Meet Maciej Kowalski, Senior Partner at MCI

How does a tech focused PE have a competitive edge in 2022 and what sectors and trends are they pointing their eyes towards in 2022? We’ve had a chat with Maciej Kowalski, Senior Partner at MCI, on the current market in the CEE region to learn more about how MCI has yielded returns from investments in the digital economy in the last 20 years. Meet Maciej at the leading Poland & CEE Private Equity Conference. Learn more here.   

In terms of strategy, the pandemic does not bring major changes to our strategy, rather confirms that our direction is accurate.

Maciej Kowalski, Senior Partner 
Maciej Kowalski, Senior Partner
As the largest tech-focused PE fund in the CEE region, how would you describe your investment strategy?


In terms of our investment strategy, we firstly look at purely digital companies, so business models that are based on the digital economy.

The second is digital infrastructure. We believe strongly that the digital economy will grow, so it will require infrastructure, which will follow (and support) the growth of the digital economy.

Our third pillar is digital transformation. Some companies that have roots in a more traditional economy, will transform into digital or hybrid business models. Historically, this segment was underrepresented in our portfolio, and we were more focused on pure digital companies and infrastructure companies, due to a lower risk profile of such opportunities. With transformation, there is always some transformation risk. Nevertheless, in the aftermath of the COVID pandemic, we will see an increasing number of businesses in need to change towards digital or hybrid business models.

In terms of sectors, we believe that there will be opportunities in professional services, especially among companies supporting digital transformation, including software as a service (SaaS) or wider value chain of e-commerce segment.

We concentrate on acquiring majority stakes. That allows us to efficiently navigate the value creation process and provide our valuable input. We seek to invest around €30 to €70 million per investment.

Our 20-year experience in digital investments and focus allow us to record over 25% IRR


We have all seen Covid-19 accelerating digitalisation, how has this affected your investment and value creation strategies during the last two years?

In general, Covid-19 had either a positive or very positive influence on our portfolio. In some cases, it was neutral, and we only had a couple of investments that were negatively influenced, in travel and mobility segments, now we are seeing those segments recovering.

In terms of strategy, the pandemic does not bring major changes to our strategy, rather confirms that our direction is accurate. We may see some shifts of focus within the digital sector. Covid accelerated maturity in some areas of digital products, especially in SaaS, communication and e-commerce value chain. Some segments are now are also normalizing in the post-covid time.

When you look at the valuations of some companies like zoom, for example, it rocketed off to the moon very fast in the early pandemic, but eventually, it levelled off. In other words, we don’t make decisions or change strategies based on an anomaly although it’s fair to say that those anomalies had ripple effects and digitalized business processes and made investors and managers realize that being digital is safer. In consequence, those ripple effects will be seen long after covid is over and it will benefit all kinds of digital enablers.

Therefore, SaaS companies, infrastructure companies that are responsible for supporting the digitalization processes or allowing the digital economy to grow and to stabilize and professionalize will be interesting investment directions going forward.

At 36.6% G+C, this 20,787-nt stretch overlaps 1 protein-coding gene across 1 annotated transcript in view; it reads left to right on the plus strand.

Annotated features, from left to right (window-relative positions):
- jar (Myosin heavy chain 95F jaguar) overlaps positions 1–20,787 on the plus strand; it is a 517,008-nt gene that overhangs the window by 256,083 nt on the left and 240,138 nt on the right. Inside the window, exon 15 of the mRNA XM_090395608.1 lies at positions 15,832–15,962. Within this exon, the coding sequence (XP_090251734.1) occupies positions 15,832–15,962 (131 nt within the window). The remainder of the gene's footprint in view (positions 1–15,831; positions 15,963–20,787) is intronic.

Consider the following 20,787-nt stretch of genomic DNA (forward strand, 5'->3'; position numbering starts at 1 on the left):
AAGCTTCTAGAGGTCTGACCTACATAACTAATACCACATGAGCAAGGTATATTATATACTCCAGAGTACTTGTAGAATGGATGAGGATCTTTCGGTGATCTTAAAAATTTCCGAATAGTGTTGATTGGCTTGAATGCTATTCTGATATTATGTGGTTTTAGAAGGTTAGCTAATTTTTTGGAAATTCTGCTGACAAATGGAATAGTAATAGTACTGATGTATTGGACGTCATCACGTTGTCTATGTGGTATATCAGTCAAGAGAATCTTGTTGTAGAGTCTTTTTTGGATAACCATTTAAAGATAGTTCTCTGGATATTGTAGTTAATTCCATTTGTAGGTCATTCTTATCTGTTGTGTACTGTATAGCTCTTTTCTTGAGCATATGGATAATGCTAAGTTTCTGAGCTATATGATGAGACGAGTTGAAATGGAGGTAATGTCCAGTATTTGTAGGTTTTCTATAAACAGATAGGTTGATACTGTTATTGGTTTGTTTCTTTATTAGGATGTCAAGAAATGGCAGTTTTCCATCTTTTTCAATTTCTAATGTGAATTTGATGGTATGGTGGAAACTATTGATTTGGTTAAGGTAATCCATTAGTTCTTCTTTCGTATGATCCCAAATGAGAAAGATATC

Our sectoral and geographical diversification also helps. We saw various lock-down dynamics among European countries and how customer behaviours were affected. That allowed us to share experiences between our portfolio companies and enjoy certain economics of scale and diversity of ideas. In a very dynamic environment, being able to use very up to date real-life experience is invaluable.

How do you secure above average results within your portfolio? And do you experience any competitive advantages caused by your tech focus?


Historically, like 20 years ago, not that many funds were digitally focused. Previously, they were mostly focused on traditional businesses, employing strategies, including leverage, operating improvements, cost-cutting, etc. Currently, if you were to read private equity reports, it shows that the digital funds are around 1x better in cash-on-cash multiples than the traditional funds.

Moreover, we are seeing that a lot of funds, see this as a perfect opportunity to transform from traditional funds, and they are transforming into hybrid or digitally centric funds. But in many cases, it still implies the traditional mindset on a digital asset. Of course, you can always buy people, advisors and solutions, but you cannot change the mindset of an organization very fast.

Throughout our history, being historically a growth and early stage investor, MCI has experienced multiple business models, markets and execution strategies in almost all subsegments of the digital economy. That allows us to have a different depth in our work and cooperation with partners and managers of our portfolio companies. This allows us to run an efficient due diligence process (from buy-side and sell-side angle) and have efficient relationships in the value creation process.

Additionally, our digital focus allows us to benefit from a snowball effect increasing with each company we analyse, invest in, and relationships with all managers or advisors, etc.

Consequently, we don’t want to look at the full digital economy spectrum, but rather home in on specific subsegments. And that gives us again, a much deeper experience and, therefore, our ability to create value and communicate with portfolio companies becomes stronger.

Hence, we believe that transforming traditional funds into digital funds requires a unique set of skills. With regards to investment processes, teams, motivation, packages, planning, everything is different. So, if it’s not in your DNA, it’s harder to execute outstanding profits. We believe it needs to be in your DNA. And we believe that technology is deeply in our DNA. Beyond this, I think that what differentiates us is that we have much more flexible holding periods. In a digital economy, it’s always a trade of time and profitability of a given investment. And from time to time, the exits that arise are important because in the segments you need to decide between how fast and how dynamically the company can grow. And that sometimes means sacrificing the bottom line. And I think that the funds with inflexible holding periods will need to sacrifice a bit of value. In our case being an evergreen fund, we can be much more flexible. So that’s why we can be very good partners for entrepreneurs and managers who plan their development for a longer period.